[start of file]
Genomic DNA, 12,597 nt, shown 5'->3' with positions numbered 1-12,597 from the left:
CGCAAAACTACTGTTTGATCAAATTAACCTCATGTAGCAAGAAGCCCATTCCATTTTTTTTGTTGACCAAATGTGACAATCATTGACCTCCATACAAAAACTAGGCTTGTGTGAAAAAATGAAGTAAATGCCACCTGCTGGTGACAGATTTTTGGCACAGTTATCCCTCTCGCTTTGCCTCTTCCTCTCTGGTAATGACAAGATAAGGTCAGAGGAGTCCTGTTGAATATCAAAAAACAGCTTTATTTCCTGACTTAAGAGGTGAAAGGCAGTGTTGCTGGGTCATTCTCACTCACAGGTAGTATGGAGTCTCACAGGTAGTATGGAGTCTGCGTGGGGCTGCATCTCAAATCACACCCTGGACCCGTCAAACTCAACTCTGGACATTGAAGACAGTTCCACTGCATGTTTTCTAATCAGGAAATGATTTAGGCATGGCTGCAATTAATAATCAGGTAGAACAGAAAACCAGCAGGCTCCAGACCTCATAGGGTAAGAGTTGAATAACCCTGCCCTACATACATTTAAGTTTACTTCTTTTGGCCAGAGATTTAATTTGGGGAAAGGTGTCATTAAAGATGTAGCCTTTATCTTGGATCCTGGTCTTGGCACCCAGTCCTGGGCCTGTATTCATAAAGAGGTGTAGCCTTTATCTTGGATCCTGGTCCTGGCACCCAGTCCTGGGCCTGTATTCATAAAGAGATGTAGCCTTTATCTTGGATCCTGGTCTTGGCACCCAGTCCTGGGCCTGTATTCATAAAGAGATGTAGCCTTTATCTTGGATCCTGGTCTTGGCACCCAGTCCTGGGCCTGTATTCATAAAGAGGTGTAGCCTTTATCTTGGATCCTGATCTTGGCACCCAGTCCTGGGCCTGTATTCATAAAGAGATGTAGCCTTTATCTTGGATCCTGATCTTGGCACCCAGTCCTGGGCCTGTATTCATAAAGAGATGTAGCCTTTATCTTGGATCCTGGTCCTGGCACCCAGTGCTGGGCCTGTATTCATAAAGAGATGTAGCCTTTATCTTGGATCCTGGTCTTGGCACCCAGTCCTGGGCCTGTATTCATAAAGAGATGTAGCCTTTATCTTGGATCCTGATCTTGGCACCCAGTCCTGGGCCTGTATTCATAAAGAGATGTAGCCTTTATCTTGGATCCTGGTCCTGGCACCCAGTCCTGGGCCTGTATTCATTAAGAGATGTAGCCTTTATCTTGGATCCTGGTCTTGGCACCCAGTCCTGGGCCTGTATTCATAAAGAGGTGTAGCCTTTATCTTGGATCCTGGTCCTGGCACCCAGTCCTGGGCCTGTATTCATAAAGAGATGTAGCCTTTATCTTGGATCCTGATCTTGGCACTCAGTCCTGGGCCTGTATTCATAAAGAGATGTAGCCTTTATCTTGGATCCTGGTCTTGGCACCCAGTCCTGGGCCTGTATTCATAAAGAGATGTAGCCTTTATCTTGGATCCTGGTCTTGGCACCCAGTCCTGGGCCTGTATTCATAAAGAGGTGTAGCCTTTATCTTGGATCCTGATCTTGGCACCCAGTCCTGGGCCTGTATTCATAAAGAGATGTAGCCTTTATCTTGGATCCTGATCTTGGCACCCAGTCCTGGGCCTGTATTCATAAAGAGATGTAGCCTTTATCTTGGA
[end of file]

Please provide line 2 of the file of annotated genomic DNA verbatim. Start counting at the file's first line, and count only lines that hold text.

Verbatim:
CGCAAAACTACTGTTTGATCAAATTAACCTCATGTAGCAAGAAGCCCATTCCATTTTTTTTGTTGACCAAATGTGACAATCATTGACCTCCATACAAAAACTAGGCTTGTGTGAAAAAATGAAGTAAATGCCACCTGCTGGTGACAGATTTTTGGCACAGTTATCCCTCTCGCTTTGCCTCTTCCTCTCTGGTAATGACAAGATAAGGTCAGAGGAGTCCTGTTGAATATCAAAAAACAGCTTTATTTCCTGACTTAAGAGGTGAAAGGCAGTGTTGCTGGGTCATTCTCACTCACAGGTAGTATGGAGTCTCACAGGTAGTATGGAGTCTGCGTGGGGCTGCATCTCAAATCACACCCTGGACCCGTCAAACTCAACTCTGGACATTGAAGACAGTTCCACTGCATGTTTTCTAATCAGGAAATGATTTAGGCATGGCTGCAATTAATAATCAGGTAGAACAGAAAACCAGCAGGCTCCAGACCTCATAGGGTAAGAGTTGAATAACCCTGCCCTACATACATTTAAGTTTACTTCTTTTGGCCAGAGATTTAATTTGGGGAAAGGTGTCATTAAAGATGTAGCCTTTATCTTGGATCCTGGTCTTGGCACCCAGTCCTGGGCCTGTATTCATAAAGAGGTGTAGCCTTTATCTTGGATCCTGGTCCTGGCACCCAGTCCTGGGCCTGTATTCATAAAGAGATGTAGCCTTTATCTTGGATCCTGGTCTTGGCACCCAGTCCTGGGCCTGTATTCATAAAGAGATGTAGCCTTTATCTTGGATCCTGGTCTTGGCACCCAGTCCTGGGCCTGTATTCATAAAGAGGTGTAGCCTTTATCTTGGATCCTGATCTTGGCACCCAGTCCTGGGCCTGTATTCATAAAGAGATGTAGCCTTTATCTTGGATCCTGATCTTGGCACCCAGTCCTGGGCCTGTATTCATAAAGAGATGTAGCCTTTATCTTGGATCCTGGTCCTGGCACCCAGTGCTGGGCCTGTATTCATAAAGAGATGTAGCCTTTATCTTGGATCCTGGTCTTGGCACCCAGTCCTGGGCCTGTATTCATAAAGAGATGTAGCCTTTATCTTGGATCCTGATCTTGGCACCCAGTCCTGGGCCTGTATTCATAAAGAGATGTAGCCTTTATCTTGGATCCTGGTCCTGGCACCCAGTCCTGGGCCTGTATTCATTAAGAGATGTAGCCTTTATCTTGGATCCTGGTCTTGGCACCCAGTCCTGGGCCTGTATTCATAAAGAGGTGTAGCCTTTATCTTGGATCCTGGTCCTGGCACCCAGTCCTGGGCCTGTATTCATAAAGAGATGTAGCCTTTATCTTGGATCCTGATCTTGGCACTCAGTCCTGGGCCTGTATTCATAAAGAGATGTAGCCTTTATCTTGGATCCTGGTCTTGGCACCCAGTCCTGGGCCTGTATTCATAAAGAGATGTAGCCTTTATCTTGGATCCTGGTCTTGGCACCCAGTCCTGGGCCTGTATTCATAAAGAGGTGTAGCCTTTATCTTGGATCCTGATCTTGGCACCCAGTCCTGGGCCTGTATTCATAAAGAGATGTAGCCTTTATCTTGGATCCTGATCTTGGCACCCAGTCCTGGGCCTGTATTCATAAAGAGATGTAGCCTTTATCTTGGA